Bug Hunting Session
Bug 62326 - Instruction Cint fails when converting Hex strings of a negative value to a 16-bit integer value.
Summary: Instruction Cint fails when converting Hex strings of a negative value to a 1...
Status: RESOLVED FIXED
Alias: None
Product: LibreOffice
Classification: Unclassified
Component: BASIC (show other bugs)
Version:
(earliest affected)
3.3.0 release
Hardware: All All
: medium normal
Assignee: Andreas Heinisch
URL:
Whiteboard: target:6.4.0
Keywords:
Depends on:
Blocks: Macro-StarBasic
  Show dependency treegraph
 
Reported: 2013-03-14 08:45 UTC by irs
Modified: 2019-09-30 13:46 UTC (History)
6 users (show)

See Also:
Crash report or crash signature:


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Description irs 2013-03-14 08:45:54 UTC
Problem Statement: LibreOffice execution of a BASIC macro stream will fail upon the instruction Cint when converting Hex strings of a negative value to a 16-bit integer value.

Program execution is halted and the error message displayed is: “Inadmissible value or data type. Overflow”.

If the same BASIC code is run on Visual Basic V6.0 or the Visual Basic V6.5 included with MS Office 2003, then it executes without errors.

BASIC code that demonstrates the problem:

Sub Example_Code_For_Integer()
  dim intDecimal as integer

  ' Testing Positive Hex string converted to 16-bit integer - OK
  intDecimal = Cint(&H0)
  msgbox "Cint(&H0): " & Cstr(intDecimal) 
  'should be: 0 - OK

  intDecimal = cint(&H7FFF)
  msgbox "Cint(&H7FFF): " & Cstr(intDecimal) 
  'should be: 32767 - OK

  '=====

  ' Testing Negative Hex string converted to 16-bit integer - Fails 

  intDecimal = Cint(&HFFFF)
  msgbox "Cint(&HFFFF): " & Cstr(intDecimal) 
  'should be: -1 - Fails with Overflow error

  intDecimal = Cint(&H8000)
  msgbox "Cint(&H8000): " & Cstr(intDecimal) 
  'should be: -32768 - Fails with Overflow error

end sub

Note1: The above code was found to fail on the following LibreOffice platforms: 
LibreOffice 4.0.1.2 on WindowsXP SP3
LibreOffice 3.6.2.2 on Ubuntu 12.10 (quantal) 32-bit Linux 3.5.0-21
OpenOffice 3.2.1 on Ubuntu 10.10 (maverick) 32 bit Linux 2.6.35-22 
LibreOffice 3.3.3 Ubuntu 11.04 (natty) 32-bit Linux 2.6.38-11-generic 
LibreOffice 4.0.1.2 on Debian 6.0.7 (squeeze) 64-bit Linux 2.6.32-5-amd64.
 
Note2: I don't have a Mac to test whether or not this problem exists on the Mac / LibreOffice platform.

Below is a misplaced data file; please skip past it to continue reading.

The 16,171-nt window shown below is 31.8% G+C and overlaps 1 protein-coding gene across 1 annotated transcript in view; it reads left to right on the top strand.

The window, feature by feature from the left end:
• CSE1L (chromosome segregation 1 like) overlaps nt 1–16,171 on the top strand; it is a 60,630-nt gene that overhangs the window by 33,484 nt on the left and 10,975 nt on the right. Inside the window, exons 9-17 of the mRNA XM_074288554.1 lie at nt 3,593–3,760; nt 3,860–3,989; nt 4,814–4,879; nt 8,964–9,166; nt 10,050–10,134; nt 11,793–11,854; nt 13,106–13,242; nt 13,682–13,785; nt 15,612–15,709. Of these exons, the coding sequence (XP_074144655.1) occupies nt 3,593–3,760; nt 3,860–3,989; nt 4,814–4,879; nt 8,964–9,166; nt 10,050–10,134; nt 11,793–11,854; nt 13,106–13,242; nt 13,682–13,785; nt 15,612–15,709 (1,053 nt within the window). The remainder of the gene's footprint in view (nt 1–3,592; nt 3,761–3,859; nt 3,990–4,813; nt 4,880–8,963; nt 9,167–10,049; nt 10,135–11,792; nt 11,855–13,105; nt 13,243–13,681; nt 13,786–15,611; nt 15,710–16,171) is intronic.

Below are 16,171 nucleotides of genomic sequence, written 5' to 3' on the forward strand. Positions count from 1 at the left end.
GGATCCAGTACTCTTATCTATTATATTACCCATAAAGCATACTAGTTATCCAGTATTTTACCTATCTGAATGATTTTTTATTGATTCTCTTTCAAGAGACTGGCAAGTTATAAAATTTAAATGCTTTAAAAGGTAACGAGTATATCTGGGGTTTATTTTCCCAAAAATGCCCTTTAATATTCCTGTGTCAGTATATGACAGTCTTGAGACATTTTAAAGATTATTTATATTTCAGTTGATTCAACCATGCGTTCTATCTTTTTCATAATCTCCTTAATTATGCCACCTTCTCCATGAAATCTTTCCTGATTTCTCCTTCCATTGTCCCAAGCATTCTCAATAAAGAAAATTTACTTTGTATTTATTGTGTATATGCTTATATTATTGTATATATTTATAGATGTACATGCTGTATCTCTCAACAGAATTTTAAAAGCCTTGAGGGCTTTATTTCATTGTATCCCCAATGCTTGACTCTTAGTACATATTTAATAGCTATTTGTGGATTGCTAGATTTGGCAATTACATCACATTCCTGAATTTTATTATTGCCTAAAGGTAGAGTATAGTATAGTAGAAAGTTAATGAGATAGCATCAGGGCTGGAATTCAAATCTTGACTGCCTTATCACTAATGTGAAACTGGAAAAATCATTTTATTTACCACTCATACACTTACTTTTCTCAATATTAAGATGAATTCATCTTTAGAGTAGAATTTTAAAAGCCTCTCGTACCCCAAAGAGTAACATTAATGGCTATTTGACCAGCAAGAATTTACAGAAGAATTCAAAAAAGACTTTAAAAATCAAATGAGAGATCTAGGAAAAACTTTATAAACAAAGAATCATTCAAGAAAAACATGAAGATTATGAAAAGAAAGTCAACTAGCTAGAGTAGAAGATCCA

Note3: I have posted Bug 62323. It is similar to this bug, however it is specific to the LibreOffice Linux 64-bit/AMD release and occurs using when the Clng instruction. 

Regards, ian.
Comment 1 Joel Madero 2013-03-19 20:32:57 UTC
As you have stated the bug existed in an older release I am updating version. Our version field represents the oldest release we see the problem, not the latest it's been tested on - we use comments to say "still exists in version x.x.x.x). Thanks!
Comment 2 irs 2013-03-19 22:55:15 UTC
Hi Joel, 

Thanks for explaining the "Version" field in Bug header section and correcting it to refect the first LibreOffice version release of V3.3.0. 

Cheers, Ian.
Comment 3 Robinson Tryon (qubit) 2013-12-18 18:35:03 UTC
TESTING on LO 4.2.0.0.beta2 on Ubuntu 12.04.3

(In reply to comment #0)
>

Repro steps:
1) Open LO Writer
2) Tools -> Macros -> Organize Macros -> LibreOffice Basic
3) Click on 'Untitled 1', then the 'New' button
4) In the code window that appears, dump the BASIC code (Comment 0) into the file above the opening of the Main sub.
5) Inside the Main sub, call the function;

Sub Main
  Example_Code_For_Integer()
End Sub

6) Run the code (F5)

Result:
See dialog box: "Cint(&H0): 0" with OK button

7) click the OK button

Result:
See dialog box: "Cint(&H7FFF): 32767" with OK button

8) click the OK button

Result:
See dialog box: "Inadmissible value or data type.\nOverflow."

(At this point program execution ended, so we didn't see the last msgBox)

> Program execution is halted and the error message displayed is:
> “Inadmissible value or data type. Overflow”.

Yep.

It's not clear to me if this behavior is as-expected, or is a bug.

> If the same BASIC code is run on Visual Basic V6.0 or the Visual Basic V6.5
> included with MS Office 2003, then it executes without errors.
> 

Interoperability is a strong reason to try to accept this input, even if it does take some development and testing.
Comment 4 irs 2014-01-06 09:01:57 UTC
(In reply to comment #3)
> TESTING on LO 4.2.0.0.beta2 on Ubuntu 12.04.3
> > Program execution is halted and the error message displayed is:
> > “Inadmissible value or data type. Overflow”.
> 
> Yep.
> 
> It's not clear to me if this behavior is as-expected, or is a bug.
> 
> > If the same BASIC code is run on Visual Basic V6.0 or the Visual Basic V6.5
> > included with MS Office 2003, then it executes without errors.
> > 
> 
> Interoperability is a strong reason to try to accept this input, even if it
> does take some development and testing.


Hi Qubit,

I am pleased you can reproduce the "bug". From my latest testing using Linux (64-bit) 3.11.0-15-generic and LibreOffice 4.1.3.2 410m0(Build:2) this Cint() problem still exists.

Please note that this bug regarding the BASIC function Cint() is similar to Bug 62323 which concerned the BASIC function Clng().

Noel Power fixed the problem with Clng() converting negative hex strings by patching /basic/source/comp/scanner.cxx. Maybe additional patching to this scanner.cxx file may fix the problem.

regards, Ian.
Comment 5 tommy27 2016-04-16 07:23:02 UTC Comment hidden (obsolete)
Comment 6 QA Administrators 2017-05-22 13:22:42 UTC Comment hidden (obsolete)
Comment 7 irs 2017-11-27 23:14:11 UTC
Using LO Version: 5.4.1.2 / Build ID: 1:5.4.1-0ubuntu1 I have performed the tests that are in this bugs Description. The bug is still present and the failure messages are still the same.

Regards ian.
Comment 8 QA Administrators 2018-11-28 03:47:32 UTC Comment hidden (obsolete)
Comment 9 irs 2019-03-27 21:49:31 UTC
Hi Using the test method in the original Description posting, the problem still exists with Libreoffice:

Version: 6.0.7.3
Build ID: 1:6.0.7-0ubuntu0.18.04.2